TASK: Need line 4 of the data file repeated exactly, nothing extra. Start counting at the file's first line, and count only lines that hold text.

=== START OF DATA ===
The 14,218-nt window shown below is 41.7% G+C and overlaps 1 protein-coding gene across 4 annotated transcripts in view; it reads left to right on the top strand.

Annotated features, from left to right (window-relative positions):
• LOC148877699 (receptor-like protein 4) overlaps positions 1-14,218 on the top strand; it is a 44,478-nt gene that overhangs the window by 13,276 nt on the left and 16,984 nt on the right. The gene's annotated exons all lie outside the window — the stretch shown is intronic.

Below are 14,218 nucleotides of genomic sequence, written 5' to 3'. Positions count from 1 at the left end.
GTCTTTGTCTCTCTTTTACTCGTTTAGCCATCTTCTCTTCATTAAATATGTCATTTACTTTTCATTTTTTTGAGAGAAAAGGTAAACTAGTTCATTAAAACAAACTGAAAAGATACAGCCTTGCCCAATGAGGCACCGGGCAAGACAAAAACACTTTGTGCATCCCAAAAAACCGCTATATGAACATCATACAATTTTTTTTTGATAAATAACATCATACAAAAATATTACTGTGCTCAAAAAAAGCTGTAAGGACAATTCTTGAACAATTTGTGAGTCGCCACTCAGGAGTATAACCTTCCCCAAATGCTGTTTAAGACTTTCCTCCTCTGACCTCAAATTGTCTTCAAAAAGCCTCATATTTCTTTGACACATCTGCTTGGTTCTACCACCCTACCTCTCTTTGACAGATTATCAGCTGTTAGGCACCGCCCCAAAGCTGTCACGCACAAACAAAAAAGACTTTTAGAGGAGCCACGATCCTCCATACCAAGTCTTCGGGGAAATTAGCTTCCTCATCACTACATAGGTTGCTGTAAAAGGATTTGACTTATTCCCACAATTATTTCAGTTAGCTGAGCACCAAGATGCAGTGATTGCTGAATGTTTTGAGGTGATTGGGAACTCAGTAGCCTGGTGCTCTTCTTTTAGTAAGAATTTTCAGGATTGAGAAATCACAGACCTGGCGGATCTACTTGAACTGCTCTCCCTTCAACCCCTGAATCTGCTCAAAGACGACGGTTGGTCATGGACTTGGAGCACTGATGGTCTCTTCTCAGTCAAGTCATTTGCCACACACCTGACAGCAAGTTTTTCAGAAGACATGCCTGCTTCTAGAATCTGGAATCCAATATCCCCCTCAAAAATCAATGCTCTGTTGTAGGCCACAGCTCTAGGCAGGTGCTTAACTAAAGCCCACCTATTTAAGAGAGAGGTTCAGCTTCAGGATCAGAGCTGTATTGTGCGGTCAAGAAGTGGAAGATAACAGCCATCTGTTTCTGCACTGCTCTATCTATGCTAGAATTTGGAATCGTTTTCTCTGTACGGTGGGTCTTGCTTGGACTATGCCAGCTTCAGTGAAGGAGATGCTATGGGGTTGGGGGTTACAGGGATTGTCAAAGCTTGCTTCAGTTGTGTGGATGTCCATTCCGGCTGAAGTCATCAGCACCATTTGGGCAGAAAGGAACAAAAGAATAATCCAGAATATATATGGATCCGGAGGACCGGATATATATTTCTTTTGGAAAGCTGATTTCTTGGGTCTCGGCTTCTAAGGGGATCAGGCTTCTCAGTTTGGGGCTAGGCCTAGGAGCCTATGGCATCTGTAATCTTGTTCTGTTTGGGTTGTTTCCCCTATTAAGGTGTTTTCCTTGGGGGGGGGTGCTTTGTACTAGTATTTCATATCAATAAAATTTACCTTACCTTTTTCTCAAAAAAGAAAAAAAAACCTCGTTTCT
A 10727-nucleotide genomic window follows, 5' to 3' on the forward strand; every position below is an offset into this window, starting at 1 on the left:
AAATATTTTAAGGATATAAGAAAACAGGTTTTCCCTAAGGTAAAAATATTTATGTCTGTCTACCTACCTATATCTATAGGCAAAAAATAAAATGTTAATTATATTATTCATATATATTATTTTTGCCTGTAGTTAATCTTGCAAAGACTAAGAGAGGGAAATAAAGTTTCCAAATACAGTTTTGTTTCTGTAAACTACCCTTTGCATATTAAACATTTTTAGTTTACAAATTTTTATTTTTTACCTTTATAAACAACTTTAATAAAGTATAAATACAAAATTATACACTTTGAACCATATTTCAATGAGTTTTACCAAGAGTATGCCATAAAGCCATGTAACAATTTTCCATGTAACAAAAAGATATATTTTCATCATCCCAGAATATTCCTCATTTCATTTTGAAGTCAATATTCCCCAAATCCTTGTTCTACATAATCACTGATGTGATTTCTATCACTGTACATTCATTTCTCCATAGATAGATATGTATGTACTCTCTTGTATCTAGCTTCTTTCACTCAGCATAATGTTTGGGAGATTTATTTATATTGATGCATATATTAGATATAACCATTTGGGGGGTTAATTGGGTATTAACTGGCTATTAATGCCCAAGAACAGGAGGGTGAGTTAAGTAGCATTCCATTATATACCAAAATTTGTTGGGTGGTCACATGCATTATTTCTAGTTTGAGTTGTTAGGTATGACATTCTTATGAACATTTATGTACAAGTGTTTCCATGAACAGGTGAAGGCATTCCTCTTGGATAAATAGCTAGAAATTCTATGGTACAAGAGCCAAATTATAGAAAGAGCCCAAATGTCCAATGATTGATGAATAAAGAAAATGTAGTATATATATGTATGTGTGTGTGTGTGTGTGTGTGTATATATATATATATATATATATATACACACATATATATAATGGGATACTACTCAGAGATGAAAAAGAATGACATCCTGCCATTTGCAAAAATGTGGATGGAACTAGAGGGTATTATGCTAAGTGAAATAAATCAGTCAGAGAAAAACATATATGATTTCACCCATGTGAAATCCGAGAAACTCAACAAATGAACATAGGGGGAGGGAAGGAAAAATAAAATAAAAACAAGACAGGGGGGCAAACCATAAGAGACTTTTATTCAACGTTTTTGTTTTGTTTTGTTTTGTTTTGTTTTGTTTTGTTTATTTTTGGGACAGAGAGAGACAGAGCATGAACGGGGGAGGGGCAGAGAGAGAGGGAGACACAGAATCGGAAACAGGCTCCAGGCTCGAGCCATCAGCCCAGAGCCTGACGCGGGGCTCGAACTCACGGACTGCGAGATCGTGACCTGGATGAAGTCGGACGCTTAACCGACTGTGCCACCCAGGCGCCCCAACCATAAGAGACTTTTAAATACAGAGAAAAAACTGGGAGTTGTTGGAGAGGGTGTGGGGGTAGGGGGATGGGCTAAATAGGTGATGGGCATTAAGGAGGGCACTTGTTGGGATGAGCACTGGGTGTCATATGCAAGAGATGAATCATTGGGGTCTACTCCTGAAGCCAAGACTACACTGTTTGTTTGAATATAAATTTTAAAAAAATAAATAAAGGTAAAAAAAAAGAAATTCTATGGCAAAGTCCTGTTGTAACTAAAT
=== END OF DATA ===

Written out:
Below are 14,218 nucleotides of genomic sequence, written 5' to 3'. Positions count from 1 at the left end.